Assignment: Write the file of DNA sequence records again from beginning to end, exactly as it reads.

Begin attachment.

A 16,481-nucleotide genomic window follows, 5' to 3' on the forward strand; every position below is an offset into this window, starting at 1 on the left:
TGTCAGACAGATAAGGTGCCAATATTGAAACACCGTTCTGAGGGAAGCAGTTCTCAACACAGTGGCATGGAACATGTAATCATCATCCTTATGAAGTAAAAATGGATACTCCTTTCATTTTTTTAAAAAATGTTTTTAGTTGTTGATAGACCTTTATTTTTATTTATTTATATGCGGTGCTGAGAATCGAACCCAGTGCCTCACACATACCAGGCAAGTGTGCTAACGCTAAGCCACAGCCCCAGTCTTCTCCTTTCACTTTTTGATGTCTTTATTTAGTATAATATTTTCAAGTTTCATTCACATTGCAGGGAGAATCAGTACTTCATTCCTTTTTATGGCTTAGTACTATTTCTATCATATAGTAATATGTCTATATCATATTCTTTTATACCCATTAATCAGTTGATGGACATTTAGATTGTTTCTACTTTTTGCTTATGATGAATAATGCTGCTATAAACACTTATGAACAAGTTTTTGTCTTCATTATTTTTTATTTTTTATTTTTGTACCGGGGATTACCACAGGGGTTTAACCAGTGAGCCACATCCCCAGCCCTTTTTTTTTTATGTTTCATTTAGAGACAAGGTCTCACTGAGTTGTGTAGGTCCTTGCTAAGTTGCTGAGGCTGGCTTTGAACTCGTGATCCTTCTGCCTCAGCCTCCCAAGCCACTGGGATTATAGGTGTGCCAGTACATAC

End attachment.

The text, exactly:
A 16,481-nucleotide genomic window follows, 5' to 3' on the forward strand; every position below is an offset into this window, starting at 1 on the left:
TGTCAGACAGATAAGGTGCCAATATTGAAACACCGTTCTGAGGGAAGCAGTTCTCAACACAGTGGCATGGAACATGTAATCATCATCCTTATGAAGTAAAAATGGATACTCCTTTCATTTTTTTAAAAAATGTTTTTAGTTGTTGATAGACCTTTATTTTTATTTATTTATATGCGGTGCTGAGAATCGAACCCAGTGCCTCACACATACCAGGCAAGTGTGCTAACGCTAAGCCACAGCCCCAGTCTTCTCCTTTCACTTTTTGATGTCTTTATTTAGTATAATATTTTCAAGTTTCATTCACATTGCAGGGAGAATCAGTACTTCATTCCTTTTTATGGCTTAGTACTATTTCTATCATATAGTAATATGTCTATATCATATTCTTTTATACCCATTAATCAGTTGATGGACATTTAGATTGTTTCTACTTTTTGCTTATGATGAATAATGCTGCTATAAACACTTATGAACAAGTTTTTGTCTTCATTATTTTTTATTTTTTATTTTTGTACCGGGGATTACCACAGGGGTTTAACCAGTGAGCCACATCCCCAGCCCTTTTTTTTTTATGTTTCATTTAGAGACAAGGTCTCACTGAGTTGTGTAGGTCCTTGCTAAGTTGCTGAGGCTGGCTTTGAACTCGTGATCCTTCTGCCTCAGCCTCCCAAGCCACTGGGATTATAGGTGTGCCAGTACATAC